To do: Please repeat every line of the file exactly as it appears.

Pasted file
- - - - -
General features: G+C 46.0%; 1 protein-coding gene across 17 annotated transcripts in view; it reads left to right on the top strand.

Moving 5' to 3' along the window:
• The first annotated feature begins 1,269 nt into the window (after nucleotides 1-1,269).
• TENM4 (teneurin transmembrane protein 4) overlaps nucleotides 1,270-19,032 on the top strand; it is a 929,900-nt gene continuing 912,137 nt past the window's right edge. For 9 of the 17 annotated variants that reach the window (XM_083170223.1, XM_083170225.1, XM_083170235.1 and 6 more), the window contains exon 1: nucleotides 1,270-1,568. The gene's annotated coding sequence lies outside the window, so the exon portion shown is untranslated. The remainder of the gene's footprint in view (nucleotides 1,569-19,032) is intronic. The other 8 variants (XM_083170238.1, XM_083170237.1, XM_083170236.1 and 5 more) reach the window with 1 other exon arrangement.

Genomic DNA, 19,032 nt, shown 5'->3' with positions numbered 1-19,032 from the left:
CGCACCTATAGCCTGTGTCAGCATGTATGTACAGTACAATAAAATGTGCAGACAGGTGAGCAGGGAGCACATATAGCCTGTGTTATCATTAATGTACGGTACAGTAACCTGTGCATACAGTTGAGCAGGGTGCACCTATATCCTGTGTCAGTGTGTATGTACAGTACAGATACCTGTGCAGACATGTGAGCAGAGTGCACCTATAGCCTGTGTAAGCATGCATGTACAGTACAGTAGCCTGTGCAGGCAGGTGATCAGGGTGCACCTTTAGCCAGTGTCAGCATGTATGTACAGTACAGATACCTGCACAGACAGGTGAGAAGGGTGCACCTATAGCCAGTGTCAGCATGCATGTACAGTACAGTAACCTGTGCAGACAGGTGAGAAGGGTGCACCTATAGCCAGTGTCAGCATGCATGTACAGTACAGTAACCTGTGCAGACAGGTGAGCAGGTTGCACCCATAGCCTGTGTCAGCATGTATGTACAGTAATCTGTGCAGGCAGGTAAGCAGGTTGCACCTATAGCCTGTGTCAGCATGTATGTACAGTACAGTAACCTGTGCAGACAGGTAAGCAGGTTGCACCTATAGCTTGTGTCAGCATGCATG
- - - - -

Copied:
General features: G+C 46.0%; 1 protein-coding gene across 17 annotated transcripts in view; it reads left to right on the top strand.

Moving 5' to 3' along the window:
• The first annotated feature begins 1,269 nt into the window (after nucleotides 1-1,269).
• TENM4 (teneurin transmembrane protein 4) overlaps nucleotides 1,270-19,032 on the top strand; it is a 929,900-nt gene continuing 912,137 nt past the window's right edge. For 9 of the 17 annotated variants that reach the window (XM_083170223.1, XM_083170225.1, XM_083170235.1 and 6 more), the window contains exon 1: nucleotides 1,270-1,568. The gene's annotated coding sequence lies outside the window, so the exon portion shown is untranslated. The remainder of the gene's footprint in view (nucleotides 1,569-19,032) is intronic. The other 8 variants (XM_083170238.1, XM_083170237.1, XM_083170236.1 and 5 more) reach the window with 1 other exon arrangement.

Genomic DNA, 19,032 nt, shown 5'->3' with positions numbered 1-19,032 from the left:
CGCACCTATAGCCTGTGTCAGCATGTATGTACAGTACAATAAAATGTGCAGACAGGTGAGCAGGGAGCACATATAGCCTGTGTTATCATTAATGTACGGTACAGTAACCTGTGCATACAGTTGAGCAGGGTGCACCTATATCCTGTGTCAGTGTGTATGTACAGTACAGATACCTGTGCAGACATGTGAGCAGAGTGCACCTATAGCCTGTGTAAGCATGCATGTACAGTACAGTAGCCTGTGCAGGCAGGTGATCAGGGTGCACCTTTAGCCAGTGTCAGCATGTATGTACAGTACAGATACCTGCACAGACAGGTGAGAAGGGTGCACCTATAGCCAGTGTCAGCATGCATGTACAGTACAGTAACCTGTGCAGACAGGTGAGAAGGGTGCACCTATAGCCAGTGTCAGCATGCATGTACAGTACAGTAACCTGTGCAGACAGGTGAGCAGGTTGCACCCATAGCCTGTGTCAGCATGTATGTACAGTAATCTGTGCAGGCAGGTAAGCAGGTTGCACCTATAGCCTGTGTCAGCATGTATGTACAGTACAGTAACCTGTGCAGACAGGTAAGCAGGTTGCACCTATAGCTTGTGTCAGCATGCATG